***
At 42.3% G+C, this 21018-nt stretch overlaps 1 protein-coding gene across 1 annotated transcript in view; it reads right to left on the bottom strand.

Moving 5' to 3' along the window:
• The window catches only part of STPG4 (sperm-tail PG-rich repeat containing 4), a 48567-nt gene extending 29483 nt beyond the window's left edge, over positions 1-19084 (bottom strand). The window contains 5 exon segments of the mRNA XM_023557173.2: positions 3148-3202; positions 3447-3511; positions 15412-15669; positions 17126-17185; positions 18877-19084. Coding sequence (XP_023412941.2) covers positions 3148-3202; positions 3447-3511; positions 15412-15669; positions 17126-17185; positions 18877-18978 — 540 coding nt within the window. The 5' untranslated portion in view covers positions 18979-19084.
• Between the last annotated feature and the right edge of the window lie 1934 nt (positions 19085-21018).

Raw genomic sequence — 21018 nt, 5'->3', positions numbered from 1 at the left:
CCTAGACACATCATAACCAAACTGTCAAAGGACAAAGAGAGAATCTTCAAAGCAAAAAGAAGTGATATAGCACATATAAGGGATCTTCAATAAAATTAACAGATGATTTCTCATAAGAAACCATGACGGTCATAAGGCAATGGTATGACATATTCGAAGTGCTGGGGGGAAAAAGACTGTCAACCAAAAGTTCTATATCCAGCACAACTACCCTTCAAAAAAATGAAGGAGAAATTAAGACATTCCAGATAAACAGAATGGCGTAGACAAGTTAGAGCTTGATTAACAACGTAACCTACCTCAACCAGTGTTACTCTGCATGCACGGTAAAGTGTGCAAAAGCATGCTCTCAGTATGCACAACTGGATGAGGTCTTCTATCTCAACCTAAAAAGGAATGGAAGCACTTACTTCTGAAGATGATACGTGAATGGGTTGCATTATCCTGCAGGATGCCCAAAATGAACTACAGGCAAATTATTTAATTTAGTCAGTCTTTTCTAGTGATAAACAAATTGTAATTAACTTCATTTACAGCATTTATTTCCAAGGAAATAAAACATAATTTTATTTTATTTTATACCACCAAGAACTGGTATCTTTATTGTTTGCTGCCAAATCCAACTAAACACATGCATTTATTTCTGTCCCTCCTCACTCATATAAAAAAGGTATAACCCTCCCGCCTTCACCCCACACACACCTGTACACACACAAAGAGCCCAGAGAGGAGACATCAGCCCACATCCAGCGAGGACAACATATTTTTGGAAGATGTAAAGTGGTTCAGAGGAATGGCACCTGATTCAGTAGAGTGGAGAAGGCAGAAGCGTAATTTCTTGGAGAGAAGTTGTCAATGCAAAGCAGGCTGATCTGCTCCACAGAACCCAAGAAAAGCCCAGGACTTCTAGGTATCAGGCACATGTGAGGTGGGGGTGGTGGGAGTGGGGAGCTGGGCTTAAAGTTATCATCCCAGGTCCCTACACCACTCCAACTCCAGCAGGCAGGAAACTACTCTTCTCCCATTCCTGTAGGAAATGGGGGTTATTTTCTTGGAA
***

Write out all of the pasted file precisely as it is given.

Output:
At 42.3% G+C, this 21018-nt stretch overlaps 1 protein-coding gene across 1 annotated transcript in view; it reads right to left on the bottom strand.

Moving 5' to 3' along the window:
• The window catches only part of STPG4 (sperm-tail PG-rich repeat containing 4), a 48567-nt gene extending 29483 nt beyond the window's left edge, over positions 1-19084 (bottom strand). The window contains 5 exon segments of the mRNA XM_023557173.2: positions 3148-3202; positions 3447-3511; positions 15412-15669; positions 17126-17185; positions 18877-19084. Coding sequence (XP_023412941.2) covers positions 3148-3202; positions 3447-3511; positions 15412-15669; positions 17126-17185; positions 18877-18978 — 540 coding nt within the window. The 5' untranslated portion in view covers positions 18979-19084.
• Between the last annotated feature and the right edge of the window lie 1934 nt (positions 19085-21018).

Raw genomic sequence — 21018 nt, 5'->3', positions numbered from 1 at the left:
CCTAGACACATCATAACCAAACTGTCAAAGGACAAAGAGAGAATCTTCAAAGCAAAAAGAAGTGATATAGCACATATAAGGGATCTTCAATAAAATTAACAGATGATTTCTCATAAGAAACCATGACGGTCATAAGGCAATGGTATGACATATTCGAAGTGCTGGGGGGAAAAAGACTGTCAACCAAAAGTTCTATATCCAGCACAACTACCCTTCAAAAAAATGAAGGAGAAATTAAGACATTCCAGATAAACAGAATGGCGTAGACAAGTTAGAGCTTGATTAACAACGTAACCTACCTCAACCAGTGTTACTCTGCATGCACGGTAAAGTGTGCAAAAGCATGCTCTCAGTATGCACAACTGGATGAGGTCTTCTATCTCAACCTAAAAAGGAATGGAAGCACTTACTTCTGAAGATGATACGTGAATGGGTTGCATTATCCTGCAGGATGCCCAAAATGAACTACAGGCAAATTATTTAATTTAGTCAGTCTTTTCTAGTGATAAACAAATTGTAATTAACTTCATTTACAGCATTTATTTCCAAGGAAATAAAACATAATTTTATTTTATTTTATACCACCAAGAACTGGTATCTTTATTGTTTGCTGCCAAATCCAACTAAACACATGCATTTATTTCTGTCCCTCCTCACTCATATAAAAAAGGTATAACCCTCCCGCCTTCACCCCACACACACCTGTACACACACAAAGAGCCCAGAGAGGAGACATCAGCCCACATCCAGCGAGGACAACATATTTTTGGAAGATGTAAAGTGGTTCAGAGGAATGGCACCTGATTCAGTAGAGTGGAGAAGGCAGAAGCGTAATTTCTTGGAGAGAAGTTGTCAATGCAAAGCAGGCTGATCTGCTCCACAGAACCCAAGAAAAGCCCAGGACTTCTAGGTATCAGGCACATGTGAGGTGGGGGTGGTGGGAGTGGGGAGCTGGGCTTAAAGTTATCATCCCAGGTCCCTACACCACTCCAACTCCAGCAGGCAGGAAACTACTCTTCTCCCATTCCTGTAGGAAATGGGGGTTATTTTCTTGGAA